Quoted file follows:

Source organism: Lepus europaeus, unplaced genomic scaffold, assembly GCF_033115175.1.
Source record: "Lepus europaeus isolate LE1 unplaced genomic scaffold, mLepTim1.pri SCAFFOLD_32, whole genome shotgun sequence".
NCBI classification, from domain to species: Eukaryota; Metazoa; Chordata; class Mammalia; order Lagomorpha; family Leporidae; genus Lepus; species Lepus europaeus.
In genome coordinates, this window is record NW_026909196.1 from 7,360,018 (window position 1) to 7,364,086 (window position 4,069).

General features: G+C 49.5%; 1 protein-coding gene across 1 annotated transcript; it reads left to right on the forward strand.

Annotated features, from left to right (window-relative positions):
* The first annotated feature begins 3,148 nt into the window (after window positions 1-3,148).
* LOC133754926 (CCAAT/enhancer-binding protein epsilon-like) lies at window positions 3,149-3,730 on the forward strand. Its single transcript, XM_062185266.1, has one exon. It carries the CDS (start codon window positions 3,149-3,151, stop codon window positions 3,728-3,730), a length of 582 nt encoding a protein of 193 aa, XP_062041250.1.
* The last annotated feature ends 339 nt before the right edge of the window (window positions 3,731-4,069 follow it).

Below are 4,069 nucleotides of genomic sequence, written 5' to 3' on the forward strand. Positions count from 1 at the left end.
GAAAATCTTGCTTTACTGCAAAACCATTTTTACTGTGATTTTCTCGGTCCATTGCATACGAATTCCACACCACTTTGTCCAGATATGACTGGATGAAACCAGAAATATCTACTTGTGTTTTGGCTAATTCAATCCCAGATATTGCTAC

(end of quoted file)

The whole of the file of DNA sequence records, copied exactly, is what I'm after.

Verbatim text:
Source organism: Lepus europaeus, unplaced genomic scaffold, assembly GCF_033115175.1.
Source record: "Lepus europaeus isolate LE1 unplaced genomic scaffold, mLepTim1.pri SCAFFOLD_32, whole genome shotgun sequence".
NCBI classification, from domain to species: Eukaryota; Metazoa; Chordata; class Mammalia; order Lagomorpha; family Leporidae; genus Lepus; species Lepus europaeus.
In genome coordinates, this window is record NW_026909196.1 from 7,360,018 (window position 1) to 7,364,086 (window position 4,069).

General features: G+C 49.5%; 1 protein-coding gene across 1 annotated transcript; it reads left to right on the forward strand.

Annotated features, from left to right (window-relative positions):
* The first annotated feature begins 3,148 nt into the window (after window positions 1-3,148).
* LOC133754926 (CCAAT/enhancer-binding protein epsilon-like) lies at window positions 3,149-3,730 on the forward strand. Its single transcript, XM_062185266.1, has one exon. It carries the CDS (start codon window positions 3,149-3,151, stop codon window positions 3,728-3,730), a length of 582 nt encoding a protein of 193 aa, XP_062041250.1.
* The last annotated feature ends 339 nt before the right edge of the window (window positions 3,731-4,069 follow it).

Below are 4,069 nucleotides of genomic sequence, written 5' to 3' on the forward strand. Positions count from 1 at the left end.
GAAAATCTTGCTTTACTGCAAAACCATTTTTACTGTGATTTTCTCGGTCCATTGCATACGAATTCCACACCACTTTGTCCAGATATGACTGGATGAAACCAGAAATATCTACTTGTGTTTTGGCTAATTCAATCCCAGATATTGCTAC